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Wizard's Holiday de Diane Duane
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Wizard's Holiday (edició 2005)

de Diane Duane

MembresRessenyesPopularitatValoració mitjanaMencions
1,1871912,053 (4.03)20
While Nita's sister and her dad host three young alien wizards, teenage wizards Nita and Kit travel halfway across the galaxy as part of an exchange program and find themselves again caught up in the dark doings of their nemesis, the Lone Power.
Membre:magnuscanis
Títol:Wizard's Holiday
Autors:Diane Duane
Informació:Magic Carpet Books (2005), Paperback, 448 pages
Col·leccions:La teva biblioteca
Valoració:***1/2
Etiquetes:fiction, childrens, novel

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Wizard's Holiday de Diane Duane

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Es mostren 1-5 de 19 (següent | mostra-les totes)
Fine fun. ( )
  wetdryvac | Mar 2, 2021 |
This has to be my favorite of the Young Wizards series, although others come close. The premise, the story, the characters, the places; everything Duane did fantastically in her other books gets stepped up a notch.

While Kit and Nita's journey was strange and eye-opening (and seeing the depths of the Lone One's ambiguous deviousness was fun--especially as a girl this time!) But it has to be admitted; it was the events with the foreign exchange wizards back on Earth that stole the show.

I like watching Dairine's character grow, especially as I thought she was being neglected ever since "A Wizard Abroad". This book gave her a huge chance to do that. But really, we can talk character development all we want. But taking a Christmas tree, a giant purple centipede, and a holier-than-thou alien prince to the mall? It does not get better than this. Filif and Sker'ret were a lot of fun, but I think Roshaun was the best newcomer-character. I loved the dynamic between him and Dairine...it was built at just the right pace.

And the climax was breathtaking. Be prepared for cliffhangers galore. ( )
  booksong | Mar 18, 2020 |
De twee kinderen, Kit en Nita, gaan op een twee weken durende 'excursie' naar een andere planeet. Gelijktijdig komen er 3 'aliens' tijdelijk naar de Aarde.

Het lijkt er op dat de verhalen steeds beter worden. ( )
  EdwinKort | Oct 18, 2019 |
While I enjoyed reading this book, I had some very mixed feelings about one of the two main plots in it. I also got a bit confused by some of the details.

The main idea of the story is that Nita and Kit end up partaking in what was explained to be a sort of wizard exchange program; wizards visit other cultures, and in return, their home is used to house exchange wizards from other planets. However, the math of it didn't make any sense to me. I figured Nita and Kit would go to a home where one or two wizards had left, while an exchange wizard would be housed in each of their homes. What actually happened was that three exchange wizards stayed at Nita's house (none at Kit's), and no one on the entire planet Nita and Kit visited left to be an exchange wizard. The math of the whole process felt sloppy and illogical to me, though admittedly, I've never done a cultural exchange program in real life, so I don't know if it's as neat and logical as I expected it to be or not.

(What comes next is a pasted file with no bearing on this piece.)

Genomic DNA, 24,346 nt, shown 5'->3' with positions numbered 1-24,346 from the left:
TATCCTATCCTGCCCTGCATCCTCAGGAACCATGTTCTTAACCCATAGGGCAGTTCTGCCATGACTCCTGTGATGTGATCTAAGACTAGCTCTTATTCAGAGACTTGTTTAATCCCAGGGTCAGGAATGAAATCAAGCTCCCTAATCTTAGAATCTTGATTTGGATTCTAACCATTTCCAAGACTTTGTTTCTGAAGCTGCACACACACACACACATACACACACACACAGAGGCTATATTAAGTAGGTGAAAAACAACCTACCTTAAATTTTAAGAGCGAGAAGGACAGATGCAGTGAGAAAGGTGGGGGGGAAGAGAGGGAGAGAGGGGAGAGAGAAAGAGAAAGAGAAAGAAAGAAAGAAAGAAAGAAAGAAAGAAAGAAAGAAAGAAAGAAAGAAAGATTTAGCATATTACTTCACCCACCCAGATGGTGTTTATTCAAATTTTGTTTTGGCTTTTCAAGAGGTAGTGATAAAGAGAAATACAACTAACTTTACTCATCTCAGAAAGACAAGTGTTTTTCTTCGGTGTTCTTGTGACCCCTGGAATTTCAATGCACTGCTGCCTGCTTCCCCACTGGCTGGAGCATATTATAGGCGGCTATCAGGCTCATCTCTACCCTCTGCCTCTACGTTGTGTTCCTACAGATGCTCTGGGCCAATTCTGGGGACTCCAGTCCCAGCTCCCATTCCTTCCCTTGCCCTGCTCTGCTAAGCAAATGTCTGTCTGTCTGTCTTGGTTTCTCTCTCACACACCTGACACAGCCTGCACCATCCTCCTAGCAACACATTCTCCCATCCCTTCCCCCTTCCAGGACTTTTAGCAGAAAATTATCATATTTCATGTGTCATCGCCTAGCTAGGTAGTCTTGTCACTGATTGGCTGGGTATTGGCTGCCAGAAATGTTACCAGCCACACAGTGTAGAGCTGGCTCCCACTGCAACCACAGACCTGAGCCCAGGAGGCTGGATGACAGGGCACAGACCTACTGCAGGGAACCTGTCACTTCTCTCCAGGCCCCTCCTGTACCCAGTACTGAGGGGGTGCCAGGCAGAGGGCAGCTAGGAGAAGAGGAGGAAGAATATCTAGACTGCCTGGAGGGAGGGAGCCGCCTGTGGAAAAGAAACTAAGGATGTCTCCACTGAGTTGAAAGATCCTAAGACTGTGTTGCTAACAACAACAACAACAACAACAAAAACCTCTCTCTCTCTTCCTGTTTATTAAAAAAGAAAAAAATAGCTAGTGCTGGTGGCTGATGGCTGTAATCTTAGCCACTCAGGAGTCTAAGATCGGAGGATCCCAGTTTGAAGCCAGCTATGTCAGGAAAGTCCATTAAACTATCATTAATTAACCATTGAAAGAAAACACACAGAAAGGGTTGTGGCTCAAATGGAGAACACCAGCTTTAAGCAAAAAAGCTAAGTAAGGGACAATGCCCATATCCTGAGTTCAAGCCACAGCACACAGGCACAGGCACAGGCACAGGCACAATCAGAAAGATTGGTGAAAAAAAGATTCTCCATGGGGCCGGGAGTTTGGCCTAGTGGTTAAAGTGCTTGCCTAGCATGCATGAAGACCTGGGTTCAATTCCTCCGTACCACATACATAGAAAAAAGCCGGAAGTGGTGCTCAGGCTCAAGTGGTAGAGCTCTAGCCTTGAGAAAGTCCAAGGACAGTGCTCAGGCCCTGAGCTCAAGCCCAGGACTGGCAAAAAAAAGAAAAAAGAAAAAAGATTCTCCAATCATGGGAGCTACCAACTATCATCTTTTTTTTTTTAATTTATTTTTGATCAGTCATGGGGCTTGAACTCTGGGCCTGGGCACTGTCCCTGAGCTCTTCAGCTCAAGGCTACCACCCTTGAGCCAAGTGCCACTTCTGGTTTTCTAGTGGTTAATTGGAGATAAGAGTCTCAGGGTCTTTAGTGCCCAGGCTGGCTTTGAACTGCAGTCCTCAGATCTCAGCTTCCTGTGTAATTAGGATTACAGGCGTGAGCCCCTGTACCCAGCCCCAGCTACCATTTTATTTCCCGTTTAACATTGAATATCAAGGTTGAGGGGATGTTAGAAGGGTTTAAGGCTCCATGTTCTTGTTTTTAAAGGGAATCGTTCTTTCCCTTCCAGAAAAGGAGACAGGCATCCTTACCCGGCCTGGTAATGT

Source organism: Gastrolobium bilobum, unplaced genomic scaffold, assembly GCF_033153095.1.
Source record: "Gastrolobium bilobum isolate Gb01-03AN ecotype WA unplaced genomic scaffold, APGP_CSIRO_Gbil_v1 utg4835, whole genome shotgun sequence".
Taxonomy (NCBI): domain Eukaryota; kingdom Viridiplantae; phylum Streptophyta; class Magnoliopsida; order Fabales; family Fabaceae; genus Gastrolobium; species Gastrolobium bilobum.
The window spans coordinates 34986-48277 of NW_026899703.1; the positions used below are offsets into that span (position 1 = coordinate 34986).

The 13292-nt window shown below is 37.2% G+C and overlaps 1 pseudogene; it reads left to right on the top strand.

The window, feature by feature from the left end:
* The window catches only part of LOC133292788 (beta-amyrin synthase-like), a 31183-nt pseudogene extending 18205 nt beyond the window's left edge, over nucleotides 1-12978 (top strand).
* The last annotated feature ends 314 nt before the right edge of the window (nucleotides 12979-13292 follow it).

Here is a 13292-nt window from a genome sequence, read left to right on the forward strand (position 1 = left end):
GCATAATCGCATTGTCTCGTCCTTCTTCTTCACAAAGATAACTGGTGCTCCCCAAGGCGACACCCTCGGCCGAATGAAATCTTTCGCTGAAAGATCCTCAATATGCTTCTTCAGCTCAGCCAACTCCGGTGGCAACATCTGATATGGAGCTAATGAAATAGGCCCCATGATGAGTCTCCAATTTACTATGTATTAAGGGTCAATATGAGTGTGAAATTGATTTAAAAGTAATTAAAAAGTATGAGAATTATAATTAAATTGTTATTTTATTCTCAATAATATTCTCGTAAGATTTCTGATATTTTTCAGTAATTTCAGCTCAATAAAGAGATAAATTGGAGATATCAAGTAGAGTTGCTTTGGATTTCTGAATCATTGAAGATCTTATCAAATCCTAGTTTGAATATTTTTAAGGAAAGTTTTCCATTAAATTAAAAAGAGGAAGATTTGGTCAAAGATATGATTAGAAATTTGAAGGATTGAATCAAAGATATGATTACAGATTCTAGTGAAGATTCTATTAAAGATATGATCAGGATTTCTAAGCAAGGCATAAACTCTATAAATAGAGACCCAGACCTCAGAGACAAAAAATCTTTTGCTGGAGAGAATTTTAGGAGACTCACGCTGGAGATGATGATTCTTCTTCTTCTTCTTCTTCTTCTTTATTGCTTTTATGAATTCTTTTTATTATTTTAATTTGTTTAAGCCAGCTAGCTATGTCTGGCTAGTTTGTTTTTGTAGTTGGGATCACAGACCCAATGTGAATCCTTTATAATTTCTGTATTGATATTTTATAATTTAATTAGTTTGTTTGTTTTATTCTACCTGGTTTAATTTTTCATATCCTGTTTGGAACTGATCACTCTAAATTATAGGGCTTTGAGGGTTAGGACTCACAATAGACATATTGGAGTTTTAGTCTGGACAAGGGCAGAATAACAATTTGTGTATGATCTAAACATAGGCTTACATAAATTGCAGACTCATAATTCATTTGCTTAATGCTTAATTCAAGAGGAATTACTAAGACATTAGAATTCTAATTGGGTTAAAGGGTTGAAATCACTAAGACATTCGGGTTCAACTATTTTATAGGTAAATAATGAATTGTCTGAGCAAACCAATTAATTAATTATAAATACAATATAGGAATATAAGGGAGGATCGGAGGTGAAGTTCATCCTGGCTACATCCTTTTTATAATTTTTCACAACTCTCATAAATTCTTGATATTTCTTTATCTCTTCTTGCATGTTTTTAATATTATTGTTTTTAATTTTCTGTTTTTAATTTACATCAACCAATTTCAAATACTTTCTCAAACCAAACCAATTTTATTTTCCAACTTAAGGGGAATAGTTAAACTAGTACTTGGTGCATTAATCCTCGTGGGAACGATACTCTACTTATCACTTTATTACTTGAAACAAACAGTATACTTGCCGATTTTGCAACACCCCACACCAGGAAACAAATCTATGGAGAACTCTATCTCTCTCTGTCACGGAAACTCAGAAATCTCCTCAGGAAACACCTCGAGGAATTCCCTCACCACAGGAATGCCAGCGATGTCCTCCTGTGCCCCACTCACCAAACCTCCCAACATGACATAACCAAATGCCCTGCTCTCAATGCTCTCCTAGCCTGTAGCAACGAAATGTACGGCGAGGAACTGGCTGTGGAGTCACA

Now, the at-home story about the three exchange wizards that stay at Nita's house with Dairine made sense to me and was enjoyable. I liked reading about the different aliens' physiologies and perceptions of Earth; in fact, I would have enjoyed seeing even more of this, as reading about Earth from an alien perspective is a favored trope of mine. However, I didn't much like Nita and Kit's plot line, at all. They are assigned to this tropical paradise of a planet; unlike humans and most other species, the people of this planet actually rejected the Lone Power during their Choice, leading to complete peace, long life, and a lingering presence of spirits after death. The whole planet felt ideal to me, exactly as I wish Earth could be, but Nita kept feeling this nagging sense that something wasn't right, and that idea that some nameless thing was wrong with what could be considered perfection was really the only thing that pushed the plot forward in the first place (and pretty late into the book, I might add). In the end, they run into the Lone Power (shocked, aren't you?) and It tells them that the Choice these people made stunted their ability to evolve, which It makes out to be much more important than the eternal happiness that they are effectively lounging in. Now, for some reason, Nita and Kit actually agree and immediately begin trying to convince the wizard they're staying with that her people need to give up world peace and long life so that they can stop stagnating (what evolution actually needs to occur when you've already accomplished world peace and long life is beyond me). In the end, it turned out that the evolution that needed to occur was dying and leaving the planet permanently (like we do IRL), and the second that the wizard responsible for this planet accepted this and renounced their Choice, everyone on the entire planet died instantly. What's worse, this was considered a good thing, and Nita and Kit went home feeling accomplished. How messed up is that?